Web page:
The rationale for irradiation is that congenital cardiac anomalies are associated with immune deficiency syndromes. Some of these are not easy to diagnose in the first months or even first few years of life. Our own policy is for infants and younger children (<5 years of age) to transfuse only irradiated, ABO identical red cells and the first red cell is washed. We only wash red cells <21 days of age because of data that washed red cells are associated with less inflammation and clinical complications if of shorter storage (<21 days), but greater inflammation and poorer clinical outcomes if >28 days of storage. Pediatr Crit Care Med. 2015 Mar;16(3):227-35 Despite the long standing policy of using "fresher" red cells for these patients, the safest red cells are probably about 10-21 days of storage according to our data and meta-analyses of the randomized trials. Fresher red cells are associated with a higher incidence of post-operative infections, the major cause of morbidity and mortality in this population. I would never transfused red cells <7-10 days old to any patient at this point in time. We have some mechanistic data that is as yet unpublished that the mechanism is dysregulation of oxidation/reduction in freshly collected red cells. Blood. 2016 Jan 28;127(4):400-10 Washed red cells reduce the risk of post-operative inflammation in the only published randomized trial and there is also a trend towards reduced mortality in the washed arm of the study. This may be controversial but it's the only data we have to go on, certainly the only randomized trial. Pediatr Crit Care Med. 2012 May;13(3):290-9.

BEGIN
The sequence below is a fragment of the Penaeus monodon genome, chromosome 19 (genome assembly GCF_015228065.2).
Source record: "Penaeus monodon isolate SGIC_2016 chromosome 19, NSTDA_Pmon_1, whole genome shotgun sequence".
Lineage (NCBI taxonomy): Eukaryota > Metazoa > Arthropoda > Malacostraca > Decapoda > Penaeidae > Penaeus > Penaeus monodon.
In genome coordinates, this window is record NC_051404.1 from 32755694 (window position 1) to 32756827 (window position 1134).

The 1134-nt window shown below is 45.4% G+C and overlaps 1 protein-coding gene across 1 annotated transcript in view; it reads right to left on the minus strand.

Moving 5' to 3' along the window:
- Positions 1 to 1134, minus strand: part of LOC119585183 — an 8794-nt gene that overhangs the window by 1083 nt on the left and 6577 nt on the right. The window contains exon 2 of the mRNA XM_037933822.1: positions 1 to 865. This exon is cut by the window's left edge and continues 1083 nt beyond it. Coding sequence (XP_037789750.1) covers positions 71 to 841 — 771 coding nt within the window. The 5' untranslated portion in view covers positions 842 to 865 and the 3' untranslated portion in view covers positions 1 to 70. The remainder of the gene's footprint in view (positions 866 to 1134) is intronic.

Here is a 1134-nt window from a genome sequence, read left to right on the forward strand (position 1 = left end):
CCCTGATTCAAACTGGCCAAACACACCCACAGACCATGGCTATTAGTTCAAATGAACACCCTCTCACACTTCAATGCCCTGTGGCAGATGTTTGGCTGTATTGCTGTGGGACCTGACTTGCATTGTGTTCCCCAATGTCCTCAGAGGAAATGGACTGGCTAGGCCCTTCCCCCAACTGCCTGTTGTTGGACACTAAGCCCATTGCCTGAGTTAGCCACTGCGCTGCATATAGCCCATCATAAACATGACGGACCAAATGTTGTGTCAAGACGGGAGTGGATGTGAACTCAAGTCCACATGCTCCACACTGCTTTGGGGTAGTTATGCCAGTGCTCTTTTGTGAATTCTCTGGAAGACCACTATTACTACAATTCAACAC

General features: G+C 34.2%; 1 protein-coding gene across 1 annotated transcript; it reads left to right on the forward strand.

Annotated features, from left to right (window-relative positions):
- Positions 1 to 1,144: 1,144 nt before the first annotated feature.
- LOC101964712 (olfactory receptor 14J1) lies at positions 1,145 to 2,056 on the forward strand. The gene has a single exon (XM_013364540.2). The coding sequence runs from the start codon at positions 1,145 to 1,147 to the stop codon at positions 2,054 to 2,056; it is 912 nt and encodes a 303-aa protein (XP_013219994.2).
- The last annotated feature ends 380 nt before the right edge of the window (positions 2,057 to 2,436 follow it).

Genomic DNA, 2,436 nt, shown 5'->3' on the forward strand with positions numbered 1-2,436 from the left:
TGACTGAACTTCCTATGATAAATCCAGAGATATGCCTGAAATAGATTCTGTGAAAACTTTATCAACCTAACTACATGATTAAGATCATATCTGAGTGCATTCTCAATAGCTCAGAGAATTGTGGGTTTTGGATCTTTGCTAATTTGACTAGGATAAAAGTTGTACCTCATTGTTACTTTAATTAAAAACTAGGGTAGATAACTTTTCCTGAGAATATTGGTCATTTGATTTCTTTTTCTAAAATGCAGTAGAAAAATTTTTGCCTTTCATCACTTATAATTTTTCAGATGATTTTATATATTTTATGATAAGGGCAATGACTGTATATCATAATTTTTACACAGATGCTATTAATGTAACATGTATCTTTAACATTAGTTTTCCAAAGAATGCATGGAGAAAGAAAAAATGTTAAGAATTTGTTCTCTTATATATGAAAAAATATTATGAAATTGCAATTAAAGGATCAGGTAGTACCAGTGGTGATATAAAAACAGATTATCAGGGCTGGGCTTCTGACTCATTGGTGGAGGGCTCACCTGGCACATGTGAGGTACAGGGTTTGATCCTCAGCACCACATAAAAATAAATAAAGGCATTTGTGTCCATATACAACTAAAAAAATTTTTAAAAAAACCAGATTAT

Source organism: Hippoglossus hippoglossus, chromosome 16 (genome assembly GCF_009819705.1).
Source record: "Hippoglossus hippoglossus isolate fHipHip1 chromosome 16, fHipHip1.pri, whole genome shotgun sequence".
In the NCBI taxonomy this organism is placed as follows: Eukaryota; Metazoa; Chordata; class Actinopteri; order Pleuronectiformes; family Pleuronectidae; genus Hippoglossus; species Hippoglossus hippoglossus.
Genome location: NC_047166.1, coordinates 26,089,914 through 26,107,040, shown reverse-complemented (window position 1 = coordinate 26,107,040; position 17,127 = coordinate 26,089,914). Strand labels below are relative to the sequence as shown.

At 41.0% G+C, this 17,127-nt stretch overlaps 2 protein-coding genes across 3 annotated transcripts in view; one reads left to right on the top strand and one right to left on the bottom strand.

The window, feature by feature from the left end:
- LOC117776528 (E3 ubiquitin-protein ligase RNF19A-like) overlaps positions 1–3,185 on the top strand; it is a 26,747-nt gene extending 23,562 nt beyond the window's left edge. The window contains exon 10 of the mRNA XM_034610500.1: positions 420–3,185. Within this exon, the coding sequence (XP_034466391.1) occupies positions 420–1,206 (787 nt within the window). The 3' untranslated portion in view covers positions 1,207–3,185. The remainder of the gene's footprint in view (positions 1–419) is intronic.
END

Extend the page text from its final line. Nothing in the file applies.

9. 2 points